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PostPosted: 11 Dec 2013, 15:05 
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It's been a while since we posted in here so I figured we could use something to discuss. Apparently this topic has drawn up a lot of controversy, which is why I thought it might be fun to post it here. It's also, for the most part, politics-free, and I dunno about you guys, but I'm a little tired of politics lately, so here's something that's relatively apolitical.

Basically, Amazon wants to start using drones to deliver stuff. Apparently, a large majority of the stuff Amazon ships is under 5lbs, and that's what their drones would be able to carry, and they're thinking this is cost effective (I'm not entirely sure how but I guess the shipping costs would be more than maintenance and development of the drones) and savesignificant time (they're talking wanting to get packages to people within half an hour). For those interested, here is the promo video they shot. They've actually purchased Kiva Systems, which already has robots in Walgreens and Staples, among other warehouses.

This has drawn up controversy for a number of reasons.
1) People saying all drones are evil, ever. Also people complaining that this has gotten more coverage than the United States' use of drones overseas.
2) Using drones in the US right now is actually illegal thanks to FAA regulations, but with time and lobbying, that can (and probably will) be modified. (Their promo video was actually shot somewhere else because of that.) This has led to a discussion of regulation as a means to stifle innovation.
3) Some people are questioning how this could be cost effective.
4) Others are questioning how easy it would be hack these things and steal the contents.
5) Amazon currently uses UPS and FedEx in the United States, so this could be an issue for those companies if this takes off (no pun intended, I swear). Apparently, FedEx at least has wanted to start using drones as well, so they could potentially work together?
6) They already use the drones in their warehouses, I guess, and according to some estimates that's going to save them like 40% of their warehouse costs (and probably put some people out of a job). I doubt that will translate in that much cheaper rates for us, though. Combined with 5, some people are concerned with how this will affect jobs.
7) Ebay was angry about it, apparently, and the CEO said they're focusing on more than "long-term fantasies." I guess he thinks this won't be viable.

So yeah, I guess I wanted to know what you guys thought about this. At first I really didn't see what the big deal was, but after looking up articles in order to make a post here it looks a bit more multifaceted than I had initially imagined. I still don't have an opinion one way or the other, but I guess it would be nice to order a book or video game and have it show up thirty minutes or an hour later.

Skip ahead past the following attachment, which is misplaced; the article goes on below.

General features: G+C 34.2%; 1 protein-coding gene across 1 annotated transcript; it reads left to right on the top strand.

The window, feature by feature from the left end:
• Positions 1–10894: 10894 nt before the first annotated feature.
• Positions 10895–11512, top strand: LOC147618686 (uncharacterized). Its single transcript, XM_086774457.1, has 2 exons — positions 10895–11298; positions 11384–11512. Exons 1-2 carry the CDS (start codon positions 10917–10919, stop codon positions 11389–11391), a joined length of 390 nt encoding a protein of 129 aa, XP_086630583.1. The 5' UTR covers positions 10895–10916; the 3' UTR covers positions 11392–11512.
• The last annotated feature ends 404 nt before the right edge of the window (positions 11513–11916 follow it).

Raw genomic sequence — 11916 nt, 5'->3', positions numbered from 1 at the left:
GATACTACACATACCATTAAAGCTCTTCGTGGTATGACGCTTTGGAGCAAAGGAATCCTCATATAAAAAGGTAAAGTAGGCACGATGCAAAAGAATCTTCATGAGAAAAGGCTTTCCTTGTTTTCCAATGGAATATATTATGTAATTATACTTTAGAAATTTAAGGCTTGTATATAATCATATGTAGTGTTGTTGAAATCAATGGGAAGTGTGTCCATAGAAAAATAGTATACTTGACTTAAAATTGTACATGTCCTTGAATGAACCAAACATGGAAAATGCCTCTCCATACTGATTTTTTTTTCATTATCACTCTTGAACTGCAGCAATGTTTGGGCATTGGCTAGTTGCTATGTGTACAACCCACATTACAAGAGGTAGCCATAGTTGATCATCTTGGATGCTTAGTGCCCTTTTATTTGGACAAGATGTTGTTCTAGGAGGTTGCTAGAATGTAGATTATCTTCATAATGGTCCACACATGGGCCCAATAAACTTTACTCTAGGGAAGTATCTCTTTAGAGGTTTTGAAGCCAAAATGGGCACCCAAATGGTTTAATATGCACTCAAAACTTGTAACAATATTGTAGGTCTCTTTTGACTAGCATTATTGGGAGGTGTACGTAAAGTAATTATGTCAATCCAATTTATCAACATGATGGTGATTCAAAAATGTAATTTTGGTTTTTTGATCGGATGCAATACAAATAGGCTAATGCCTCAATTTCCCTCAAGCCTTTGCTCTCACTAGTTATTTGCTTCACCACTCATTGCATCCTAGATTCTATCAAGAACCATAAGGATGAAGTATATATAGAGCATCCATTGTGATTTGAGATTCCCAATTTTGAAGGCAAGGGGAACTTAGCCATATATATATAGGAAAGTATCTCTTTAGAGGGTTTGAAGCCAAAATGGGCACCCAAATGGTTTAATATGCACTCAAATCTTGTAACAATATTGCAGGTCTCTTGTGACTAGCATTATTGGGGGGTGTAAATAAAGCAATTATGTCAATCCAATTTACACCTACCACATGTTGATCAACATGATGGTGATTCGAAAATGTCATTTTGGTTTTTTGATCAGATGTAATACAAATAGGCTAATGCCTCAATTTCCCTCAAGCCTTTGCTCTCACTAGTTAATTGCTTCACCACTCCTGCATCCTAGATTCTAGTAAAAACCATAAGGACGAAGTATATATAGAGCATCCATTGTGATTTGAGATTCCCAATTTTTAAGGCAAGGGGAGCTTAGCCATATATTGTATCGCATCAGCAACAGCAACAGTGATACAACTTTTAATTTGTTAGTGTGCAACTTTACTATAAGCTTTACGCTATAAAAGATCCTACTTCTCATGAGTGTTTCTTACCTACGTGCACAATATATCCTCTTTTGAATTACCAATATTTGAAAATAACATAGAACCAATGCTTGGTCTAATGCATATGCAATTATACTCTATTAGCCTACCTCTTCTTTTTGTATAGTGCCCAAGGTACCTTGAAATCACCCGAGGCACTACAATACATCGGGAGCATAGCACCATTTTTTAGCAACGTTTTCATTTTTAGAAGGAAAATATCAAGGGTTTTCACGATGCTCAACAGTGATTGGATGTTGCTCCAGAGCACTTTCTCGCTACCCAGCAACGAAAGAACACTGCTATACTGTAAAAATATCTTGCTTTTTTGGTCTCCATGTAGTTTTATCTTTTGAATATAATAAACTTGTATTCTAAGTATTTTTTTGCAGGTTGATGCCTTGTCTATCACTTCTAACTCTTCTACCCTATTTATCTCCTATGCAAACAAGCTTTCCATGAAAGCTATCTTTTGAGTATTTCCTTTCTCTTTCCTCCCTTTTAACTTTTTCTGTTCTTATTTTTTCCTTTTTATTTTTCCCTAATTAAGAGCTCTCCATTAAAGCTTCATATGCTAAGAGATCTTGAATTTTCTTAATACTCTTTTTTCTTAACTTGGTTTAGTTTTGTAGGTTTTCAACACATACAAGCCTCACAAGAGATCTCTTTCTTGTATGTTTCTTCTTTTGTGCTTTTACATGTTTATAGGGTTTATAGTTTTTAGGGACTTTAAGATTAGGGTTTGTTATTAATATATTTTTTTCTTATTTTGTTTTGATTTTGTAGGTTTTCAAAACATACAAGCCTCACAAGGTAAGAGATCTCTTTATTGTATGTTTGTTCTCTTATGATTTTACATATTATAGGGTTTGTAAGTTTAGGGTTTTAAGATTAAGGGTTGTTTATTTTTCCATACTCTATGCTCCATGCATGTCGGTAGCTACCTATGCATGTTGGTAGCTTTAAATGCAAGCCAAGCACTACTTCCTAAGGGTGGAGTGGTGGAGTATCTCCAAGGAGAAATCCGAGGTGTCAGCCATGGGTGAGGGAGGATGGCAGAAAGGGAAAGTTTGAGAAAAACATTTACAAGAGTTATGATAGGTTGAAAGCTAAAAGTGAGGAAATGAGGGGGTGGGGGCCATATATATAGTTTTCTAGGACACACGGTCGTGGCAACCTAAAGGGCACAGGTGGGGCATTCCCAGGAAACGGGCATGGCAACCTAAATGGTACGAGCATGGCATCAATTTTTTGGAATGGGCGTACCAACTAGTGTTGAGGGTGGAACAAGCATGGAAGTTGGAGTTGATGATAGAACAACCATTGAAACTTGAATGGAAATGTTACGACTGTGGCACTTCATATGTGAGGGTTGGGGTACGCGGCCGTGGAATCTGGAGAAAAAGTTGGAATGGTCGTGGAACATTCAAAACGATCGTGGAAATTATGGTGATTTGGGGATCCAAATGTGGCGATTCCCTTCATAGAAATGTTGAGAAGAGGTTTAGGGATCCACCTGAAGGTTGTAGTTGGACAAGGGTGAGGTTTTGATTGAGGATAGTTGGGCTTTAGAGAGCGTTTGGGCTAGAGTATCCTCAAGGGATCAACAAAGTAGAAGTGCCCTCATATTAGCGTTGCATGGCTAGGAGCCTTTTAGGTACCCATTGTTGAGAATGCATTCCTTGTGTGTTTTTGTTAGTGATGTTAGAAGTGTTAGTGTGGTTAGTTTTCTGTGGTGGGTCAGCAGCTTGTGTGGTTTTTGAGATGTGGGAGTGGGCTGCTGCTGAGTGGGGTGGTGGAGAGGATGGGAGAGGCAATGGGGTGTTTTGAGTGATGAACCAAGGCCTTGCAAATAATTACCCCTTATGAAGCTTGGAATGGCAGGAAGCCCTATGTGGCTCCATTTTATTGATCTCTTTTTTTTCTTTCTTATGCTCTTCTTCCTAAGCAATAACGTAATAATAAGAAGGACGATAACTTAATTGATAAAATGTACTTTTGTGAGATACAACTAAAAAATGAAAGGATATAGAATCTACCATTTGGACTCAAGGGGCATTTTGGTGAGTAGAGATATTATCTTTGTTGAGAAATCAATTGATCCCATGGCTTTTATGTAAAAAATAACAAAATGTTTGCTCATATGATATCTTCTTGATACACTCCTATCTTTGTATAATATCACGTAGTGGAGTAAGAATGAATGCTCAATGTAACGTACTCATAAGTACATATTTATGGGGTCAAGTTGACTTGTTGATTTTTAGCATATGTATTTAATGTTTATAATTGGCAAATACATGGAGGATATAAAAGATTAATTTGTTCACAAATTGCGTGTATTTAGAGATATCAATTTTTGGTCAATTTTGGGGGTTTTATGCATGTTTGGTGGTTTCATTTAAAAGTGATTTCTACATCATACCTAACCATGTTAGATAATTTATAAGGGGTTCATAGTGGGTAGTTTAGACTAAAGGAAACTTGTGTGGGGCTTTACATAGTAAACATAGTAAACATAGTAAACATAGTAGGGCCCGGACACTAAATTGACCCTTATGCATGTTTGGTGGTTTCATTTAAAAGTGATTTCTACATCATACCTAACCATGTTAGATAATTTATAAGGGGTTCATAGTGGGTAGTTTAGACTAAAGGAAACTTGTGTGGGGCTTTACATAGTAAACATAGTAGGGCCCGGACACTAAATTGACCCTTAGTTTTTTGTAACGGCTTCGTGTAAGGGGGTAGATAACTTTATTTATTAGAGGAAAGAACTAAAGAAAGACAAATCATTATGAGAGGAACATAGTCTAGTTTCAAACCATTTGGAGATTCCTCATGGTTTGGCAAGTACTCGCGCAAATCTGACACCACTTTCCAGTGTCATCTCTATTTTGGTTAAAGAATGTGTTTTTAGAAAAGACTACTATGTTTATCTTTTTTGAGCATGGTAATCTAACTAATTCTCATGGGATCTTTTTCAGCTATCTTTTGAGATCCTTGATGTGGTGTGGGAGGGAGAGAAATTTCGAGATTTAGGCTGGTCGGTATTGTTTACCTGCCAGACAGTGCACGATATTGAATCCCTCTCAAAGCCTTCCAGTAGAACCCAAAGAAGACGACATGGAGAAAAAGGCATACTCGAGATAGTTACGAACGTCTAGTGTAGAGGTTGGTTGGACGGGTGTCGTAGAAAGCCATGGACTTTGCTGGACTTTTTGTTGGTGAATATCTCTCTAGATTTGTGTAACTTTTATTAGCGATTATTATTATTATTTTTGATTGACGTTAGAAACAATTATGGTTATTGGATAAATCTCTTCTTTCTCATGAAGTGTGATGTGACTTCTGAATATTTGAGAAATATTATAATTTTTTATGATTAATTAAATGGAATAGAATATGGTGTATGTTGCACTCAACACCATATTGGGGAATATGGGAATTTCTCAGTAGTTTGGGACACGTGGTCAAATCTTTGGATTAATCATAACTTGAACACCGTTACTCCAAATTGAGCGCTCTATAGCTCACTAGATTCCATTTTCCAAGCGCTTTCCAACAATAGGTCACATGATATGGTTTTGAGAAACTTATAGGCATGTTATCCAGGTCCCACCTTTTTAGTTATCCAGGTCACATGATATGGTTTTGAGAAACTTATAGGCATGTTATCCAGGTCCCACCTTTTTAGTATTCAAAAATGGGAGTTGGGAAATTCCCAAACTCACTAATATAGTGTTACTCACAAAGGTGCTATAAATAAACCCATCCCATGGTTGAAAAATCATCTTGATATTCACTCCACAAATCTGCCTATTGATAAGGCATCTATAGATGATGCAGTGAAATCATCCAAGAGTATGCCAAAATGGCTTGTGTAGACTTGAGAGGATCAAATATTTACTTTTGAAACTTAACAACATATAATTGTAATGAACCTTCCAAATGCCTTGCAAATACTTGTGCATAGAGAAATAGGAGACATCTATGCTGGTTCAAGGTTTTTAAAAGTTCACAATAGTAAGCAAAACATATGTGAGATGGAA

For those of you not in the US, would you want something like this in your country? Would it be viable?

Related articles:
Amazon Reveals It Wants To Deploy Delivery Drones. No Joke.
Amazon testing delivery by drone, CEO Bezos says
Amazon's Drones are Illegal in the United States
Dones Already Work in Amazon's Warehouses
eBay CEO Sassily Dismisses Amazon’s Drone Idea As ‘Fantasy’



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PostPosted: 11 Dec 2013, 17:30 
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I thought I heard later that the whole thing was a joke of sorts for Cyber Monday, but I (or my source, which I now forget anyway) could be mistaken. But hey, if it's really in the works then I'm all for it. Besides living in the future, it would...no, actually, I just want this because it's cool. The main problems in my eyes, though, would be about safety during landing/delivery. Any time there are large-ish flying mechanical objects descending from the sky and potentially stupid or drunk people in the same location, there's bound to be trouble. As for FAA and airspace, I imagine they'd be at low enough altitude to not be problematic. The other big point of contention would be the usual debate about automation replacing human workers, which I doubt will ever be morally resolved (though economic benefits will skew to one result over the other...).



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PostPosted: 11 Dec 2013, 21:15 
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Forget drunk people--people can be fined for damaged property. What about the lawsuits when the UAVs and family pets get into conflict? Owners are going to get upset about Fido getting hacked by copter blades while Amazon's going to be pissed about the thousands of dollars they're out for a UAV.



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PostPosted: 11 Dec 2013, 21:33 
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My initial impression of this is that it looks really cool but could very easily go incredibly wrong in all kinds of ways. I honestly think I would rather wait a few days to get my package than hope the drone doesn't encounter strong weather or wayward planes or trees or villainous birds or mechanical error or God only knows what. For that matter, it's also relying on the drone's ability to find my address, which humans have so far proven unable to do. And it does seem like it only works in very specific circumstances-item under 5 lbs, bought directly from Amazon instead of Amazon customers, and probably depends on the accessibility of your location as well. So, Awesome But Impractical.